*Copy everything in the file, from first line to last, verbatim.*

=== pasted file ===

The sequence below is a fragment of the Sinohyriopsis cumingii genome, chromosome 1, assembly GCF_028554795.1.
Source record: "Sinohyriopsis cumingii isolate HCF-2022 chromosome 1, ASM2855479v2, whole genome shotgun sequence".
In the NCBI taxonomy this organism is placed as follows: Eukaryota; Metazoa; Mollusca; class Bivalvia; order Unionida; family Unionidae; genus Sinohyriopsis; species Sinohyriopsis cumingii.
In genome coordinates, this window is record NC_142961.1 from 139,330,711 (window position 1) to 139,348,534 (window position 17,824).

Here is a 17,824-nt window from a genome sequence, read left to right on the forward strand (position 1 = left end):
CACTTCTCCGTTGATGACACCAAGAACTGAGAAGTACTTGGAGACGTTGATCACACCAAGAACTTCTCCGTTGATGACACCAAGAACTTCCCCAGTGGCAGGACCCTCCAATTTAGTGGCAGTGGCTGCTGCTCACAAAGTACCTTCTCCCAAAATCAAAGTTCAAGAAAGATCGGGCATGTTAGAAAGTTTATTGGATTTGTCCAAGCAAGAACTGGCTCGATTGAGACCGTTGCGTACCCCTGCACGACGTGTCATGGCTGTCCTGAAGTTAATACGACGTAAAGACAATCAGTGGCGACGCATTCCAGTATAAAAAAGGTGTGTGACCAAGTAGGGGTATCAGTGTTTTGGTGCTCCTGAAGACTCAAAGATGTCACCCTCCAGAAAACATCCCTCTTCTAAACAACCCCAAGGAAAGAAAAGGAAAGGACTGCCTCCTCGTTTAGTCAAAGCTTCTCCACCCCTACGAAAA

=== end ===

The sequence below is a fragment of the Sinohyriopsis cumingii genome, chromosome 1, assembly GCF_028554795.1.
Source record: "Sinohyriopsis cumingii isolate HCF-2022 chromosome 1, ASM2855479v2, whole genome shotgun sequence".
In the NCBI taxonomy this organism is placed as follows: Eukaryota; Metazoa; Mollusca; class Bivalvia; order Unionida; family Unionidae; genus Sinohyriopsis; species Sinohyriopsis cumingii.
In genome coordinates, this window is record NC_142961.1 from 139,330,711 (window position 1) to 139,348,534 (window position 17,824).

Here is a 17,824-nt window from a genome sequence, read left to right on the forward strand (position 1 = left end):
CACTTCTCCGTTGATGACACCAAGAACTGAGAAGTACTTGGAGACGTTGATCACACCAAGAACTTCTCCGTTGATGACACCAAGAACTTCCCCAGTGGCAGGACCCTCCAATTTAGTGGCAGTGGCTGCTGCTCACAAAGTACCTTCTCCCAAAATCAAAGTTCAAGAAAGATCGGGCATGTTAGAAAGTTTATTGGATTTGTCCAAGCAAGAACTGGCTCGATTGAGACCGTTGCGTACCCCTGCACGACGTGTCATGGCTGTCCTGAAGTTAATACGACGTAAAGACAATCAGTGGCGACGCATTCCAGTATAAAAAAGGTGTGTGACCAAGTAGGGGTATCAGTGTTTTGGTGCTCCTGAAGACTCAAAGATGTCACCCTCCAGAAAACATCCCTCTTCTAAACAACCCCAAGGAAAGAAAAGGAAAGGACTGCCTCCTCGTTTAGTCAAAGCTTCTCCACCCCTACGAAAA